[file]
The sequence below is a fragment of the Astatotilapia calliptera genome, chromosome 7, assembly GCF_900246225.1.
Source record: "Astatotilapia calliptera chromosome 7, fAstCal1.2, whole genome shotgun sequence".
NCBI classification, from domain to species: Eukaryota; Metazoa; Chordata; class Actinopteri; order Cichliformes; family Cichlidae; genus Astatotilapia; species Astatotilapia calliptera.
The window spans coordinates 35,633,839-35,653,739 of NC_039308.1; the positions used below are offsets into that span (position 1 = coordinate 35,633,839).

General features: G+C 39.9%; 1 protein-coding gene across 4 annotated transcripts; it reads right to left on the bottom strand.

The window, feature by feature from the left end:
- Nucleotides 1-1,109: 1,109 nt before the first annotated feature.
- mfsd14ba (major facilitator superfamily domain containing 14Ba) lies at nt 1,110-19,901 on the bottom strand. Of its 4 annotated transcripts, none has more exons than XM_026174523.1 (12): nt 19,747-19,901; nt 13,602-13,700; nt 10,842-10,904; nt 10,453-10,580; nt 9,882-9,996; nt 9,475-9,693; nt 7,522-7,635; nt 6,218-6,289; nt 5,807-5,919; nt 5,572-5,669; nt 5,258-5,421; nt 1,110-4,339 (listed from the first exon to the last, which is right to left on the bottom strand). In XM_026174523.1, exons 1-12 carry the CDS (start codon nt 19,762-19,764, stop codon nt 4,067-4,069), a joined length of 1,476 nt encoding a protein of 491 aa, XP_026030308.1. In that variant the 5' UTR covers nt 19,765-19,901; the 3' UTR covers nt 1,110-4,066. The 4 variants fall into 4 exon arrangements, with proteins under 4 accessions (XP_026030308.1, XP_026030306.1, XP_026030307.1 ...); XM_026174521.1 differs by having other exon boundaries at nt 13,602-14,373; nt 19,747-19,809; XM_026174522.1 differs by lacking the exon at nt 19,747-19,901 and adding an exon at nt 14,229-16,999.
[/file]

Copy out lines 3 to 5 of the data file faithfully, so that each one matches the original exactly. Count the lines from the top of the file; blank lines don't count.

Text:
NCBI classification, from domain to species: Eukaryota; Metazoa; Chordata; class Actinopteri; order Cichliformes; family Cichlidae; genus Astatotilapia; species Astatotilapia calliptera.
The window spans coordinates 35,633,839-35,653,739 of NC_039308.1; the positions used below are offsets into that span (position 1 = coordinate 35,633,839).

General features: G+C 39.9%; 1 protein-coding gene across 4 annotated transcripts; it reads right to left on the bottom strand.